Pandemic sparks increased demand for building biotech research labs
Just more than three years ago, commercial real estate developer HarveyCorp did its first conversion of an industrial warehouse in Montreal into a custom-built research laboratory for a life sciences client. The building’s floor space was outfitted with dozens of research stations connected to ample power for equipment and a high-efficiency ventilation system.
Other similar conversions from warehouse to research lab followed and the niche has now become a significant part of the company’s business, with competitors getting into the game. “The market was growing even before the pandemic, but the past year has definitely brought this industry to the forefront,” says Hugues Harvey, president of Montreal-based HarveyCorp.
The company currently has two large projects on the go, converting former light industrial warehouses in western Montreal into labs customized for contract research organizations. “We can buy empty buildings from the 1980s and 1990s and convert them into lab space in as little as six to eight months,” Mr. Harvey says.
Montreal has the country’s highest concentration of biotech research facilities, but a growing demand for lab space is a phenomenon across the country, says Jeremy Kenemy a vice-president and life sciences team lead of commercial real estate company CBRE in Montreal. Growth is also brisk in scientific and environmental support services. An example is Avi-Life Lab Inc., a recent addition to the cluster of tech companies in Saint-Laurent known as the Technoparc Montréal. Its labs offer contract analysis and testing to the food, clinical and pharmaceutical industries.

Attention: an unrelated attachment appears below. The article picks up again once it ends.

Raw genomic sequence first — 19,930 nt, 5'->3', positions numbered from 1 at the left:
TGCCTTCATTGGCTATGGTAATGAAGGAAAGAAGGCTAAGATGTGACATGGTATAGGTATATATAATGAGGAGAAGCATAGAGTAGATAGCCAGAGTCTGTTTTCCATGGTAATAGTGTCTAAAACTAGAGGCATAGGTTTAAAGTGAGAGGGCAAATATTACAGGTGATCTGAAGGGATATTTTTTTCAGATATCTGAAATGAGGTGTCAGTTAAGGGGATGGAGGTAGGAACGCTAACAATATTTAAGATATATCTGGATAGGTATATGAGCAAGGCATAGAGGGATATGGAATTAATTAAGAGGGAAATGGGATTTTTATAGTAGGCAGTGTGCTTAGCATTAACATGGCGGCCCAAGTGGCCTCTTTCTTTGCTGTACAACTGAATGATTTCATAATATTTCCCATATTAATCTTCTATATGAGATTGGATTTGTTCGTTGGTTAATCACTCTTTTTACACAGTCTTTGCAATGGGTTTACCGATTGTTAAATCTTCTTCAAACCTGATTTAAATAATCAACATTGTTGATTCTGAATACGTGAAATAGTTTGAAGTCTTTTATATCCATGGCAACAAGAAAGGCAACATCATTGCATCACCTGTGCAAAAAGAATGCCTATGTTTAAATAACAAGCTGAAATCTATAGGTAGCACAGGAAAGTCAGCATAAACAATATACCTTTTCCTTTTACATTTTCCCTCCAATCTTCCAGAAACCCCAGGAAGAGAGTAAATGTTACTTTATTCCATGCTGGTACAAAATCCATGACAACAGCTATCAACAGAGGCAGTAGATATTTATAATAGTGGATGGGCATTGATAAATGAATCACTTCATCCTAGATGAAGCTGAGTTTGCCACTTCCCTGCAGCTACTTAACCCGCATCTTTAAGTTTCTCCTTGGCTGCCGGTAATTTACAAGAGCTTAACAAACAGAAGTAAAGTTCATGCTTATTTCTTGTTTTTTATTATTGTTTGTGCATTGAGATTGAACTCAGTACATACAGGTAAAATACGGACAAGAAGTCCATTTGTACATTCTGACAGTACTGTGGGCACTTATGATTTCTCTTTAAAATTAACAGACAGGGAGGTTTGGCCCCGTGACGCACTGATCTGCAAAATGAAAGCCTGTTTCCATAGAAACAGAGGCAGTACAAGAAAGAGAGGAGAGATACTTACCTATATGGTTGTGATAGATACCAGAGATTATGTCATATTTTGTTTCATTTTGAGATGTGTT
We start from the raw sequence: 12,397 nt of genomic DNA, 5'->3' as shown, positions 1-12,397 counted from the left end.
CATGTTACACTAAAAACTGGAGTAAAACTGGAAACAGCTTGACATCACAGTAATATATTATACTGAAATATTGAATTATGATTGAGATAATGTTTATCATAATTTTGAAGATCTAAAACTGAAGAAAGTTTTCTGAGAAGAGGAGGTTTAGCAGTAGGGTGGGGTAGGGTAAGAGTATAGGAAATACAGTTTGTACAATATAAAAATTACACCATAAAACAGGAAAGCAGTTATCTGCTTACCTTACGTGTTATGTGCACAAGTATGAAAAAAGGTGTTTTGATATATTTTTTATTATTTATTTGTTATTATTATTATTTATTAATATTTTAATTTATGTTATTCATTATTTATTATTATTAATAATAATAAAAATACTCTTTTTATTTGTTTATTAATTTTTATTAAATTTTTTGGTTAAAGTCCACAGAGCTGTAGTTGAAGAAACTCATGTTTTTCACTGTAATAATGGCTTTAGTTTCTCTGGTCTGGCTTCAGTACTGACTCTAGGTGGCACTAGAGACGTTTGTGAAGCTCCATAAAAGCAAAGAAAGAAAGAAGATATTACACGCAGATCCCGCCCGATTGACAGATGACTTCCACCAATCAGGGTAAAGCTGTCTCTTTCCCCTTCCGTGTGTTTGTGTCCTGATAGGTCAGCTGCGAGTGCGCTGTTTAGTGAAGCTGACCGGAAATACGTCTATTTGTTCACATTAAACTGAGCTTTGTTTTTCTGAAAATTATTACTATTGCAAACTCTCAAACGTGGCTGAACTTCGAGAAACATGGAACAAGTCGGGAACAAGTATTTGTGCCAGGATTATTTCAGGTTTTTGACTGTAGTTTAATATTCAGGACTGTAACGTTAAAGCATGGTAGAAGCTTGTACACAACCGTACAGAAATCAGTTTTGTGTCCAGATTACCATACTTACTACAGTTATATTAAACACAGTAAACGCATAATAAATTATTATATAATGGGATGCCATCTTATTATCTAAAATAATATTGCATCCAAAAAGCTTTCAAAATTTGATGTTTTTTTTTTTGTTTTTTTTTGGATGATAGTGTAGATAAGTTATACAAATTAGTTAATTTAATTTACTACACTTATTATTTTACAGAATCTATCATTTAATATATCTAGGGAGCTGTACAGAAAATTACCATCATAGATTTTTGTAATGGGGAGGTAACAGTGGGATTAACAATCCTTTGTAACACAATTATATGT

“I’ve been in this sector for 20 years and I’ve never seen more urgent interest from developers and users for sophisticated high-quality research and development laboratories,” Mr. Kenemy says. And investors are taking notice. “Part of the challenge for risk-averse landlords and investors in the past has been that they aren’t familiar with lab operations, which require considerable up-front costs to build or retrofit spaces,” he adds. But a cooling of the office and residential markets is shifting attention to investment in life sciences facilities.
Among Mr. Kenemy’s suggestions to stimulate growth of investment in research and development facilities is to set longer amortization times than for office tenants. “There may be less immediate return on their investment with the first tenant. But new market entrants who break the trail and face the biggest challenges are also setting themselves up to reap high rewards.”